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Ski Season Fitness

Quick Tips from Top Experts
We all know the opening day feeling. You dust off your sticks, drop a full day’s pay on a lift ticket, and head for the hill with giddy excitement. But by mid-afternoon your legs are spaghetti—and fatigue sends you to the lodge before you’ve had your fill. Even if you generally stay in shape, prepping your ski legs requires a little extra effort. Here are four tips to make sure you’re not stumbling off the slopes.

Knee Relief
Sore knees are a common complaint from skiers as they get back in action. Tender knees means they’re bearing the brunt of downhill impact. “It’s important to build strength in the big muscles of the thighs,” says Chris Shepard, Winter Teams Director at Virginia’s Wintergreen Resort.

Fortunately, this doesn’t require pumping a ton of iron. Air squats are simple exercises that work all the necessary muscles to solidify ski stance: quads, hamstrings, glutes, and even lower back. Keep your feet flat, about shoulder width apart, and make sure they’re pointed in line with your knees. As you drop your hips, raise your hands straight up in the air to assist your back posture. It also helps to face a wall.

Hard core: The TRX training system focuses on improving core strength.

Limber Legs
As you head into the season, mix in yoga at least two days a week. It will strengthen the muscles around the joints that are really susceptible to injury. “Yoga is preventative care for skiers,” says Stephanie Pinkerton, an experienced skier who teaches yoga at the YMCA in Asheville, N.C. “By keeping the muscles around the knee joints limber, you can decrease your chance of injury on the ski slopes.”

Yoga breathing techniques will also enable increased oxygen flow to the muscles, which reduces fatigue and speeds recovery. Poses that build core strength also help reduce unnecessary upper body movement. The Warrior Poses are especially beneficial for knee strength and balance, while the Boat Pose will tighten your core.

Quad-based Cardio
Having an aerobic base seems like a no brainer, but be economical and add some quad strength to your cardio routine. If you’re not a biker, go run the stairs at your local high school football stadium. For something less intense, hit the elliptical trainer or StairMaster at the gym for at least 30 minutes, three days a week.

“It doesn’t have to be high impact,” says Dr. Mark Miller, co-director of the University of Virginia Sports Medicine Clinic and an avid skier. “You want an activity that’s closed chain, which means your foot has some opposition. That will improve aerobic fitness and work the quads.”

Jump Around
Plyometrics—also known as jump training—has become a popular way for skiers to increase agility, improve balance, and build strength.

“It allows co-contraption of both the hams and quads and gives you mogul training,” says Miller.

It can be as simple as hopping forward on each leg as far as you can—10 reps at a time. For more intensity, do side-to-side box jumps at varying heights.
—Jedd Ferris


Can TRX take your training higher?

It looks like something kinky you’d hide when guests come over, but it’s actually the TRX, a suspension trainer designed to let you strength train when you’re away from the gym. Anchor the connected yellow and black straps to a door, grab the straps, and go to town on a number of different body weight exercises.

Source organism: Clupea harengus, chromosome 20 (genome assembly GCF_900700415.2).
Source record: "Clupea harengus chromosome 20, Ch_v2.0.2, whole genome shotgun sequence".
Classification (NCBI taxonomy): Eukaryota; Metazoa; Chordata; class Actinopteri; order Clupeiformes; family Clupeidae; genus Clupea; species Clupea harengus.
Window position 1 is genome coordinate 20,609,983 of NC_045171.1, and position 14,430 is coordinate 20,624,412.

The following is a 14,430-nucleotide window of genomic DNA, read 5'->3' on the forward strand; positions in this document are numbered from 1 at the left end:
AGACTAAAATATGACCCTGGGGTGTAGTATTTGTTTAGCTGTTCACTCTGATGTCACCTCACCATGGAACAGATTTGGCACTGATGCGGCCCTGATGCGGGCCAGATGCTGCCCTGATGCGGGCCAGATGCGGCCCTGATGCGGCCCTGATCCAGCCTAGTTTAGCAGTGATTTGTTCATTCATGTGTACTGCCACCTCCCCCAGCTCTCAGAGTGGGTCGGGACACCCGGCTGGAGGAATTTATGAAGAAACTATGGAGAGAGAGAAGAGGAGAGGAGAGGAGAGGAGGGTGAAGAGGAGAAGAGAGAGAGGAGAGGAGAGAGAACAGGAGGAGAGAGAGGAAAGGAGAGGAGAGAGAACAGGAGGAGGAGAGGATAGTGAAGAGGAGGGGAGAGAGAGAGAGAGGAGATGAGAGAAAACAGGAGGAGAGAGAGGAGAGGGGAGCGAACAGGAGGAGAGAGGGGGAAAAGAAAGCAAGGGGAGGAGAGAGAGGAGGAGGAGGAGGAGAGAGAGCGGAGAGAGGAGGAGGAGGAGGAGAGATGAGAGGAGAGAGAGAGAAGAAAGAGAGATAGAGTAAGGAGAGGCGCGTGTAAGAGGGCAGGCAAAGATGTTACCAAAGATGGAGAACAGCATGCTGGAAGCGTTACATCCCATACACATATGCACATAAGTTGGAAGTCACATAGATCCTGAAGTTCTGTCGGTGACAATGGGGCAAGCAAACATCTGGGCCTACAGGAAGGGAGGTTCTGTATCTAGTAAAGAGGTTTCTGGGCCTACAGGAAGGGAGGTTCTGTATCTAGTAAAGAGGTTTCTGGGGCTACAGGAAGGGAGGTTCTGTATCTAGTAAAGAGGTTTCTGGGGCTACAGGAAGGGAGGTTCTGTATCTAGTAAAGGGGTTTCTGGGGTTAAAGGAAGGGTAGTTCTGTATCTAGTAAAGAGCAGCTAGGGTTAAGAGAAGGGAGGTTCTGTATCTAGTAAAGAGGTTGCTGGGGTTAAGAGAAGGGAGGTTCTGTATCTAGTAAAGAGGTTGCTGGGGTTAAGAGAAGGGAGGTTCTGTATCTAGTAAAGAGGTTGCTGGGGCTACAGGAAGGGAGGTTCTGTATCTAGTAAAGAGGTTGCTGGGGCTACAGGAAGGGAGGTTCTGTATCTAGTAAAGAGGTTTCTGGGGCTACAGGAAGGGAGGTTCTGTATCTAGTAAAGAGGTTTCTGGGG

TRX classes are popping up in gyms all over the country, and the system has been adopted by most branches of the military, as well as NBA and NFL teams (Super Bowl champ Drew Brees swears by it). But do these straps really work, or will you end up storing the TRX next to your Thigh Master in the garage?

The TRX builds strength by adding instability to traditional body weight exercise. Take an exercise like the plank. Put your feet in the straps so half your body is suspended, and you’ve got less contact with the floor, making your core work harder to keep your body still.

“The activation of the core is like nothing else,” says Taft Draper, a professional TRX trainer. “Every exercise you do on it engages the core.”

$189 is pricey for a set of straps, but it’s far less expensive than any decent home-gym set-up—and far more versatile and portable.

But don’t drink too much of the TRX Kool-Aid. Some athletes are so ga-ga over the straps, they’re using it as their only strength training tool, which could be a bit shortsighted.

“The TRX should be one tool you use for strength training, not your entire routine,” Draper says.
—Graham Averill

Here are three TRX moves that will whip you into snow shape.

– Ice Skaters –
Plant your feet wide and drop into an easy squat with your arms fully extended, facing the anchor point, and leaning back slightly. Shift your weight to your right foot, then leap to your left, landing with your right leg off the ground behind your body. Leap to your right landing in the same position. Repeat for 30 seconds.

– Sprinters’ Start –
Face away from the anchor and lean into the TRX with the handles beneath your armpits. Bend your front leg and create a straight line from your back heel to your head. Launch off your front leg, bringing your back knee into your chest. Repeat for 30 seconds and switch legs.

– The Pendulum –
Start in a push-up position, hands on the ground and your toes in the straps directly beneath the anchor point. Slowly start swinging your legs from side to side, keeping the rotation in your hips, which will activate your core. Swing for 30 seconds. Take it up a notch by bringing your knees to your elbow with each swing.

Watch a video demonstrating these TRX exercises.

TRX with Taft Draper and Blue Ridge Outdoors from Graham Averill on Vimeo.

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